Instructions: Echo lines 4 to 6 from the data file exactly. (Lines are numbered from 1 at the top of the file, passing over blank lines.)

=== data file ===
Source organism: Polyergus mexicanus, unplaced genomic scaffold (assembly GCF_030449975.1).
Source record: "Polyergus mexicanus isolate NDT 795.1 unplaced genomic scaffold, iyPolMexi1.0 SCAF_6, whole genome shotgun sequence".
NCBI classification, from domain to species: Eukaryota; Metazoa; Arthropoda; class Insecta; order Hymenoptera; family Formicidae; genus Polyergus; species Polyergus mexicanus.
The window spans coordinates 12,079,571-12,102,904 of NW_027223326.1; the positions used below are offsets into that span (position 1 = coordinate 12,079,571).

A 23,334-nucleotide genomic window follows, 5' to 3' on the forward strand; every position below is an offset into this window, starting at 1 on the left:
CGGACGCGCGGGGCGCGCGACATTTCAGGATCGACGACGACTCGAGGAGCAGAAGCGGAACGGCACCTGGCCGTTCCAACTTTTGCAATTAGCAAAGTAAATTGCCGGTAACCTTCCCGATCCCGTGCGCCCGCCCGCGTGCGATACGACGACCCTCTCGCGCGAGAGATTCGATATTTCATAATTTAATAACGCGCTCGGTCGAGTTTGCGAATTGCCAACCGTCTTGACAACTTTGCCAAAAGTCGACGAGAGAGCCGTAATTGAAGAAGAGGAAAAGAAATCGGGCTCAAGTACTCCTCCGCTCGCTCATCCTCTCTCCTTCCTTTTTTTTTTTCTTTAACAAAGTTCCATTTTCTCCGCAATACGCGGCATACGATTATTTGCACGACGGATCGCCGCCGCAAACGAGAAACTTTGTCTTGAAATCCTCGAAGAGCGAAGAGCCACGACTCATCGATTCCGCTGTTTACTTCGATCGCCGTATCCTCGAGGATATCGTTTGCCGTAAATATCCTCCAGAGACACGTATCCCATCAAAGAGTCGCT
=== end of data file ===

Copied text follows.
The window spans coordinates 12,079,571-12,102,904 of NW_027223326.1; the positions used below are offsets into that span (position 1 = coordinate 12,079,571).

A 23,334-nucleotide genomic window follows, 5' to 3' on the forward strand; every position below is an offset into this window, starting at 1 on the left:
CGGACGCGCGGGGCGCGCGACATTTCAGGATCGACGACGACTCGAGGAGCAGAAGCGGAACGGCACCTGGCCGTTCCAACTTTTGCAATTAGCAAAGTAAATTGCCGGTAACCTTCCCGATCCCGTGCGCCCGCCCGCGTGCGATACGACGACCCTCTCGCGCGAGAGATTCGATATTTCATAATTTAATAACGCGCTCGGTCGAGTTTGCGAATTGCCAACCGTCTTGACAACTTTGCCAAAAGTCGACGAGAGAGCCGTAATTGAAGAAGAGGAAAAGAAATCGGGCTCAAGTACTCCTCCGCTCGCTCATCCTCTCTCCTTCCTTTTTTTTTTTCTTTAACAAAGTTCCATTTTCTCCGCAATACGCGGCATACGATTATTTGCACGACGGATCGCCGCCGCAAACGAGAAACTTTGTCTTGAAATCCTCGAAGAGCGAAGAGCCACGACTCATCGATTCCGCTGTTTACTTCGATCGCCGTATCCTCGAGGATATCGTTTGCCGTAAATATCCTCCAGAGACACGTATCCCATCAAAGAGTCGCT